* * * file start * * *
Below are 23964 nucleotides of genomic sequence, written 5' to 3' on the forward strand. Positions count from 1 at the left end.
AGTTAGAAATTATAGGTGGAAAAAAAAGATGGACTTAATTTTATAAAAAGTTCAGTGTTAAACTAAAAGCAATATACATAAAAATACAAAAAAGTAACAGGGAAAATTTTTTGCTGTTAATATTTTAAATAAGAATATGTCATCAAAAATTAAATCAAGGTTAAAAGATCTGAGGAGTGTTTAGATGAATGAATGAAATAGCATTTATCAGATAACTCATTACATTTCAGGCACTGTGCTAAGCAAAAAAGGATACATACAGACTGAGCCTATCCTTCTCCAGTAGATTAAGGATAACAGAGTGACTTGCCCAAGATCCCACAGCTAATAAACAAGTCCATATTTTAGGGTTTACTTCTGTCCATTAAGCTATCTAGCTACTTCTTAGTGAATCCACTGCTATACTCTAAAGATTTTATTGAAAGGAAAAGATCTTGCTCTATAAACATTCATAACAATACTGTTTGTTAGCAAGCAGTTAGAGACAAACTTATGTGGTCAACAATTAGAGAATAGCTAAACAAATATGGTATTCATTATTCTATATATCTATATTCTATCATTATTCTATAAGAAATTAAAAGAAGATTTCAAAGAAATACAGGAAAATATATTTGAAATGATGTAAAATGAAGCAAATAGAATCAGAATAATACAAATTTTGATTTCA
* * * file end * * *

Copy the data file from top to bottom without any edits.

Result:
Below are 23964 nucleotides of genomic sequence, written 5' to 3' on the forward strand. Positions count from 1 at the left end.
AGTTAGAAATTATAGGTGGAAAAAAAAGATGGACTTAATTTTATAAAAAGTTCAGTGTTAAACTAAAAGCAATATACATAAAAATACAAAAAAGTAACAGGGAAAATTTTTTGCTGTTAATATTTTAAATAAGAATATGTCATCAAAAATTAAATCAAGGTTAAAAGATCTGAGGAGTGTTTAGATGAATGAATGAAATAGCATTTATCAGATAACTCATTACATTTCAGGCACTGTGCTAAGCAAAAAAGGATACATACAGACTGAGCCTATCCTTCTCCAGTAGATTAAGGATAACAGAGTGACTTGCCCAAGATCCCACAGCTAATAAACAAGTCCATATTTTAGGGTTTACTTCTGTCCATTAAGCTATCTAGCTACTTCTTAGTGAATCCACTGCTATACTCTAAAGATTTTATTGAAAGGAAAAGATCTTGCTCTATAAACATTCATAACAATACTGTTTGTTAGCAAGCAGTTAGAGACAAACTTATGTGGTCAACAATTAGAGAATAGCTAAACAAATATGGTATTCATTATTCTATATATCTATATTCTATCATTATTCTATAAGAAATTAAAAGAAGATTTCAAAGAAATACAGGAAAATATATTTGAAATGATGTAAAATGAAGCAAATAGAATCAGAATAATACAAATTTTGATTTCA